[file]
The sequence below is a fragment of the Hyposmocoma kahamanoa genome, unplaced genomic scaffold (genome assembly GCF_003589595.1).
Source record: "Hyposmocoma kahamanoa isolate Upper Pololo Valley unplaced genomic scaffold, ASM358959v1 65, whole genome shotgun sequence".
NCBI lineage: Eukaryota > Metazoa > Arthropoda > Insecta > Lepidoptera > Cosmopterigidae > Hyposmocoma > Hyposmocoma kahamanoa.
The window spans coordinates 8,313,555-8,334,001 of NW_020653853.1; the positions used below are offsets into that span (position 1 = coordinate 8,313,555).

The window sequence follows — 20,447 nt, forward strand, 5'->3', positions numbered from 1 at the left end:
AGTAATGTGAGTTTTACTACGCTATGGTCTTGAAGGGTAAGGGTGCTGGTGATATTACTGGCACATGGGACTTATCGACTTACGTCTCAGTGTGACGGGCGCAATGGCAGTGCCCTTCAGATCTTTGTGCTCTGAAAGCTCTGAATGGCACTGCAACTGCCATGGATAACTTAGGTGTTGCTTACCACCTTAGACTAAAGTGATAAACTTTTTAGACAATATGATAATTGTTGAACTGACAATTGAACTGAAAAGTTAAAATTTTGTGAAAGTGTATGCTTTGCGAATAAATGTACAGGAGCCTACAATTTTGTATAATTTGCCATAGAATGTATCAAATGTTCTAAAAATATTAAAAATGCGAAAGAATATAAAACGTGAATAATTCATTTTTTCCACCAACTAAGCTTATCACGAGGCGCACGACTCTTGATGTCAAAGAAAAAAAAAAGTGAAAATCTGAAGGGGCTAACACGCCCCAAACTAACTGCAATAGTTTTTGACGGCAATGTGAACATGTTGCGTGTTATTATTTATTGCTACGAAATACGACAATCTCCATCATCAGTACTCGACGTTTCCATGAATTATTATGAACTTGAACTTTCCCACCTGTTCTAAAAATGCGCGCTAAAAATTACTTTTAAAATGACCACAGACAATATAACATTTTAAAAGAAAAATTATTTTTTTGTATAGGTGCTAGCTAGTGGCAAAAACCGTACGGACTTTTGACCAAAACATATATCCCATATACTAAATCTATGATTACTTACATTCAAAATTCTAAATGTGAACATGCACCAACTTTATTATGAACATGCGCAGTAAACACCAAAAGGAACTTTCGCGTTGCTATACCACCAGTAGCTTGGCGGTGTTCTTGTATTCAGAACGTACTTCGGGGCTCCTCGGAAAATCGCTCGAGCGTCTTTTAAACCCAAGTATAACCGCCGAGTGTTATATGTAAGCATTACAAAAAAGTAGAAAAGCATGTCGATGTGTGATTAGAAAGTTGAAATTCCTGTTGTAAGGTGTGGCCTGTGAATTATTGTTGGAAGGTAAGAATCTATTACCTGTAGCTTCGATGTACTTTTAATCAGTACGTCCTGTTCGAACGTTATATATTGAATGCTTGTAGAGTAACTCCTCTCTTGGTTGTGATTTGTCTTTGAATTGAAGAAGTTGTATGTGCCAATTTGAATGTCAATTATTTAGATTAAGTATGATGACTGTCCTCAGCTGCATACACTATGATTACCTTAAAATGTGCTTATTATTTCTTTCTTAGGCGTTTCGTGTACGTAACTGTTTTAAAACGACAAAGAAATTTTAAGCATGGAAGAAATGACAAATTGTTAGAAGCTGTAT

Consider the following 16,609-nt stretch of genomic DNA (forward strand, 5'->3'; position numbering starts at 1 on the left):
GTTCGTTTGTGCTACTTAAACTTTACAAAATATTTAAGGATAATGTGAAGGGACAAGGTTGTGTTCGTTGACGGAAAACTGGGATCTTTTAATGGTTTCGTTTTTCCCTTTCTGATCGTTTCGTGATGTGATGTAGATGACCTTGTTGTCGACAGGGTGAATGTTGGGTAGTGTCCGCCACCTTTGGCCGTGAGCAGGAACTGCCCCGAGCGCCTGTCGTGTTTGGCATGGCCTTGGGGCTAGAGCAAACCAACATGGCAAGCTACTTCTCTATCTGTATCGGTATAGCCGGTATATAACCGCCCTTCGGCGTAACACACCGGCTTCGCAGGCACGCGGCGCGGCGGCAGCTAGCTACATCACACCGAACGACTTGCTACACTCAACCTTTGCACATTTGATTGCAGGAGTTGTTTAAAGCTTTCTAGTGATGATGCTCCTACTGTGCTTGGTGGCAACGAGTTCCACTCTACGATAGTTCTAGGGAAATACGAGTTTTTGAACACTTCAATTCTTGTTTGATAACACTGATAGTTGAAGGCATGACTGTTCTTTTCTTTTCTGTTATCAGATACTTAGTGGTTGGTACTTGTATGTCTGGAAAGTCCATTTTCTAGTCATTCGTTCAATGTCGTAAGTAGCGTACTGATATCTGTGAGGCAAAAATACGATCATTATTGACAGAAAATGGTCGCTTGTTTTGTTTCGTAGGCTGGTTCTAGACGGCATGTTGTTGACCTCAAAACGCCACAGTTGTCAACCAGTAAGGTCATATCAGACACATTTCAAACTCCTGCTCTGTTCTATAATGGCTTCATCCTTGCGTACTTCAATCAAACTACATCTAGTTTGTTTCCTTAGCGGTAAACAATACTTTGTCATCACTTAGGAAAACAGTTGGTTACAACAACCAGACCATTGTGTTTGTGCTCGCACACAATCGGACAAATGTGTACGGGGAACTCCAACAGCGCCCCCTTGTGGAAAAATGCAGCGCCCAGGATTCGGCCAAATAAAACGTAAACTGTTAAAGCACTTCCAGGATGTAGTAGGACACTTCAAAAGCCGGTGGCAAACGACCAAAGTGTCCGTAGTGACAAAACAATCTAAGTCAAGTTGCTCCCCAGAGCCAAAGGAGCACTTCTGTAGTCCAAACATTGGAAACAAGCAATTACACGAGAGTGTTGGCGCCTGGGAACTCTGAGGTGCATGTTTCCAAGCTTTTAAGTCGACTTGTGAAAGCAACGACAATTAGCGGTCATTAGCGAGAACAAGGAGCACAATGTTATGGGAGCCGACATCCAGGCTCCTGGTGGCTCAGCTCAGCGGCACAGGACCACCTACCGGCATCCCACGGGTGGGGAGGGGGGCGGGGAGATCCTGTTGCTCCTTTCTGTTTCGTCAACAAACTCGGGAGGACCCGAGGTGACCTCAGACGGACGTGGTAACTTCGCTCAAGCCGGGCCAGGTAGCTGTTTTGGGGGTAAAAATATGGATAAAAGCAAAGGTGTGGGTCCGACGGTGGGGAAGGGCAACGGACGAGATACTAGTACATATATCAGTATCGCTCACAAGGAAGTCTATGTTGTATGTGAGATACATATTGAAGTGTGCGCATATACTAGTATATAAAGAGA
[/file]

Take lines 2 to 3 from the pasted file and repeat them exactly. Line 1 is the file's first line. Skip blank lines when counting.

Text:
Source record: "Hyposmocoma kahamanoa isolate Upper Pololo Valley unplaced genomic scaffold, ASM358959v1 65, whole genome shotgun sequence".
NCBI lineage: Eukaryota > Metazoa > Arthropoda > Insecta > Lepidoptera > Cosmopterigidae > Hyposmocoma > Hyposmocoma kahamanoa.